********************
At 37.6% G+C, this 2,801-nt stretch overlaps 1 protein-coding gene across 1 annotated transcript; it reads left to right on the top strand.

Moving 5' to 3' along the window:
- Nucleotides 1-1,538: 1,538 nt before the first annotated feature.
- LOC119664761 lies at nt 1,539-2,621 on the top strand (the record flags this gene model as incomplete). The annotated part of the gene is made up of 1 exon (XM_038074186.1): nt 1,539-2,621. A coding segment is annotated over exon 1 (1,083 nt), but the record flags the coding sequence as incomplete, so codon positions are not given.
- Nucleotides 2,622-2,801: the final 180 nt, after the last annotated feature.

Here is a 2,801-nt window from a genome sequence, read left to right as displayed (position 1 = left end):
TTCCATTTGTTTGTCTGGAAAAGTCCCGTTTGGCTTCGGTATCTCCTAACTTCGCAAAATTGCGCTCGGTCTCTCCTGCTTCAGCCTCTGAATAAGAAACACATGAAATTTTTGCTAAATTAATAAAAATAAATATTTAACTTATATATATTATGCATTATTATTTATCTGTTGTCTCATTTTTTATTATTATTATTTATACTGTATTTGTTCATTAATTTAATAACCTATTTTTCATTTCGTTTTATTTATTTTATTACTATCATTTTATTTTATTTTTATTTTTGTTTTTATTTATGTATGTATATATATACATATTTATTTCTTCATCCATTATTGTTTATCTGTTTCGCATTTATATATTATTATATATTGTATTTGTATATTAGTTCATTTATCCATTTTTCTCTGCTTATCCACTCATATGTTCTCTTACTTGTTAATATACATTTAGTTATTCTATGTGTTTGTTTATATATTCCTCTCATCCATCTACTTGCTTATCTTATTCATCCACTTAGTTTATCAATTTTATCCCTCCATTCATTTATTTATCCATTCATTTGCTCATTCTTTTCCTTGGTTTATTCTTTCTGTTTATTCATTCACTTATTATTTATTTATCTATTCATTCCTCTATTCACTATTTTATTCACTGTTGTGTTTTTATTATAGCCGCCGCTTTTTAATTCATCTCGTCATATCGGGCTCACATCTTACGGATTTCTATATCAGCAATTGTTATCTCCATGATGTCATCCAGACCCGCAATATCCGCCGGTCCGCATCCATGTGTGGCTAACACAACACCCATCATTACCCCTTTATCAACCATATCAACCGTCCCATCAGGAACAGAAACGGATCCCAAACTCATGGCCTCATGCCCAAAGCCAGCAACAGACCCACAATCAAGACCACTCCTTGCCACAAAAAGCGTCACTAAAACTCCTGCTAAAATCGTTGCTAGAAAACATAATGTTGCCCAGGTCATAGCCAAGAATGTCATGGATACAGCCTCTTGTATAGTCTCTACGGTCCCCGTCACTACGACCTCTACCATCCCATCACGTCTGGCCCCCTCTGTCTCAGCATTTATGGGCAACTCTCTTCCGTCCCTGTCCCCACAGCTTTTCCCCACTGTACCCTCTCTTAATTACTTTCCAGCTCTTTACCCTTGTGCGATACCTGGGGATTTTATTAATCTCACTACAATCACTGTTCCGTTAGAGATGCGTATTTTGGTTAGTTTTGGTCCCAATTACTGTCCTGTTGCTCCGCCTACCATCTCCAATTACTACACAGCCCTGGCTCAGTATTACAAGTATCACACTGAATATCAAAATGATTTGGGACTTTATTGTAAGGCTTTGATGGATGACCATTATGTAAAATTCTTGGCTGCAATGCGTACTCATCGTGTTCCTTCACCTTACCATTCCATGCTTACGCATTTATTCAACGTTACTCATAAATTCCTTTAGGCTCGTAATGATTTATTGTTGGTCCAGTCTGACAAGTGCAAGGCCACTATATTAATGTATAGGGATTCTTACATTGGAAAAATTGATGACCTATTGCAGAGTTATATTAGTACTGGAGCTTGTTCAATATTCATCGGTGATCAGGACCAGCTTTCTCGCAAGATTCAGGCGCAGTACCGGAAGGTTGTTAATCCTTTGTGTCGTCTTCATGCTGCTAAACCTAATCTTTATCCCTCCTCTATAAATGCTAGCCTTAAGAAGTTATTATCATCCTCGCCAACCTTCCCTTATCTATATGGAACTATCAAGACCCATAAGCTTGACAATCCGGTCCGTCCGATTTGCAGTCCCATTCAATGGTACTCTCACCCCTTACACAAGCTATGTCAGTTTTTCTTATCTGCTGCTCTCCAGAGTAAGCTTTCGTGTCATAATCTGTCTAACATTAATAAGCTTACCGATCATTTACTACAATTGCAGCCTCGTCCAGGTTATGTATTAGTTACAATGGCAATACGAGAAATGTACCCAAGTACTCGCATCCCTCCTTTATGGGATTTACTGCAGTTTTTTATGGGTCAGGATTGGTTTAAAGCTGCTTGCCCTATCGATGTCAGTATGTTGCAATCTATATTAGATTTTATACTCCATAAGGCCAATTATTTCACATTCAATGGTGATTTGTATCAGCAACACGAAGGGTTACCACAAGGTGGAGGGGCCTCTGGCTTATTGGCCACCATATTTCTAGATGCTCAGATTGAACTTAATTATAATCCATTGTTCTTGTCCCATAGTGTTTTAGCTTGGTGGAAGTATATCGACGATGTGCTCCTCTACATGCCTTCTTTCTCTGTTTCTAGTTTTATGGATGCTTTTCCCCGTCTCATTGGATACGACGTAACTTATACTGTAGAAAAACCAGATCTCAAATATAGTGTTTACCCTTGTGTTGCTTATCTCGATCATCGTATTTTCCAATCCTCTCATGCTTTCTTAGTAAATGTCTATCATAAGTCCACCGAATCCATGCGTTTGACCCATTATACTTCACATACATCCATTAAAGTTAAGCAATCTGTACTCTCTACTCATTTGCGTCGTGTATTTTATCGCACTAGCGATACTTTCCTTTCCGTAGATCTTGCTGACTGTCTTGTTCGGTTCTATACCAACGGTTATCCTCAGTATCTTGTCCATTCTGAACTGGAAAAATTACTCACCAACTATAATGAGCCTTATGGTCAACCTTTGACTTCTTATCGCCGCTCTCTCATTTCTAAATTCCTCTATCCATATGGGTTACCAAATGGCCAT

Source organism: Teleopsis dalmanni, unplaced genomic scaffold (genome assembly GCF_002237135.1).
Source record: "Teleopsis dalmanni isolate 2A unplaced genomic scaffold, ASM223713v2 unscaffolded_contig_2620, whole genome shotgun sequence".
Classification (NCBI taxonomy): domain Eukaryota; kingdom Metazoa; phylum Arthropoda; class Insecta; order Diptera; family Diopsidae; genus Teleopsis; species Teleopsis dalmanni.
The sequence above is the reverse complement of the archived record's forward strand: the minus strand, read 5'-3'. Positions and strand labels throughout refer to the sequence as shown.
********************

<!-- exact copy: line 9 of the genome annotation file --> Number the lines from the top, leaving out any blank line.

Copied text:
Source record: "Teleopsis dalmanni isolate 2A unplaced genomic scaffold, ASM223713v2 unscaffolded_contig_2620, whole genome shotgun sequence".